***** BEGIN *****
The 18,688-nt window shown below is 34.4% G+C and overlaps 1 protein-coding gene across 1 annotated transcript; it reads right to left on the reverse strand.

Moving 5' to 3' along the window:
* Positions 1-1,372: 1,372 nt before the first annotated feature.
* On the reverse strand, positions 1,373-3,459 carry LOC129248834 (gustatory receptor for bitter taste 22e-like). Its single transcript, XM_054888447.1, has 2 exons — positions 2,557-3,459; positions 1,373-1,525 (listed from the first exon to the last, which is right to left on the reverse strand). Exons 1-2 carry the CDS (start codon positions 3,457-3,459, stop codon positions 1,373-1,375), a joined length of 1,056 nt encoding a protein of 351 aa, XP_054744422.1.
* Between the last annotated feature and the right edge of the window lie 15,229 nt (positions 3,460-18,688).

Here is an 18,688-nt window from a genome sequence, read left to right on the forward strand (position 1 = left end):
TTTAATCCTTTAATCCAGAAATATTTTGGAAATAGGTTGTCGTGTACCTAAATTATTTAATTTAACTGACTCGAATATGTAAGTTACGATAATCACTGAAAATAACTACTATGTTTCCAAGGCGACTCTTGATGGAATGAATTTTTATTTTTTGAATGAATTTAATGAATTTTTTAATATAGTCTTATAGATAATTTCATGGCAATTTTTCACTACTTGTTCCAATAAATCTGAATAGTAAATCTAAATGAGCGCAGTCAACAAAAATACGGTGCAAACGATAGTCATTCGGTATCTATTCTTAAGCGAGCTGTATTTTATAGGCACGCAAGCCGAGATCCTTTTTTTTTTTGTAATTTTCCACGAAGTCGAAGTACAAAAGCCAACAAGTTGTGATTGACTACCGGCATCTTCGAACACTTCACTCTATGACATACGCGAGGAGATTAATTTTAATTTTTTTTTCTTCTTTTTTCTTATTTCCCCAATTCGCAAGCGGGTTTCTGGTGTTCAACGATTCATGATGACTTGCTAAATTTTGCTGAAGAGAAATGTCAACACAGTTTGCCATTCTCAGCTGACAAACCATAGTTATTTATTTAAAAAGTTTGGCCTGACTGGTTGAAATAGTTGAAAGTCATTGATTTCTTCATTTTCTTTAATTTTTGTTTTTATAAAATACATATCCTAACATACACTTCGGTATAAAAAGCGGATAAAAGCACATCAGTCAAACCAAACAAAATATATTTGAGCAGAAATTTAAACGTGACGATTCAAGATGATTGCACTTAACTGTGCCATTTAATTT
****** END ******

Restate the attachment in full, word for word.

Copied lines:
The 18,688-nt window shown below is 34.4% G+C and overlaps 1 protein-coding gene across 1 annotated transcript; it reads right to left on the reverse strand.

Moving 5' to 3' along the window:
* Positions 1-1,372: 1,372 nt before the first annotated feature.
* On the reverse strand, positions 1,373-3,459 carry LOC129248834 (gustatory receptor for bitter taste 22e-like). Its single transcript, XM_054888447.1, has 2 exons — positions 2,557-3,459; positions 1,373-1,525 (listed from the first exon to the last, which is right to left on the reverse strand). Exons 1-2 carry the CDS (start codon positions 3,457-3,459, stop codon positions 1,373-1,375), a joined length of 1,056 nt encoding a protein of 351 aa, XP_054744422.1.
* Between the last annotated feature and the right edge of the window lie 15,229 nt (positions 3,460-18,688).

Here is an 18,688-nt window from a genome sequence, read left to right on the forward strand (position 1 = left end):
TTTAATCCTTTAATCCAGAAATATTTTGGAAATAGGTTGTCGTGTACCTAAATTATTTAATTTAACTGACTCGAATATGTAAGTTACGATAATCACTGAAAATAACTACTATGTTTCCAAGGCGACTCTTGATGGAATGAATTTTTATTTTTTGAATGAATTTAATGAATTTTTTAATATAGTCTTATAGATAATTTCATGGCAATTTTTCACTACTTGTTCCAATAAATCTGAATAGTAAATCTAAATGAGCGCAGTCAACAAAAATACGGTGCAAACGATAGTCATTCGGTATCTATTCTTAAGCGAGCTGTATTTTATAGGCACGCAAGCCGAGATCCTTTTTTTTTTTGTAATTTTCCACGAAGTCGAAGTACAAAAGCCAACAAGTTGTGATTGACTACCGGCATCTTCGAACACTTCACTCTATGACATACGCGAGGAGATTAATTTTAATTTTTTTTTCTTCTTTTTTCTTATTTCCCCAATTCGCAAGCGGGTTTCTGGTGTTCAACGATTCATGATGACTTGCTAAATTTTGCTGAAGAGAAATGTCAACACAGTTTGCCATTCTCAGCTGACAAACCATAGTTATTTATTTAAAAAGTTTGGCCTGACTGGTTGAAATAGTTGAAAGTCATTGATTTCTTCATTTTCTTTAATTTTTGTTTTTATAAAATACATATCCTAACATACACTTCGGTATAAAAAGCGGATAAAAGCACATCAGTCAAACCAAACAAAATATATTTGAGCAGAAATTTAAACGTGACGATTCAAGATGATTGCACTTAACTGTGCCATTTAATTT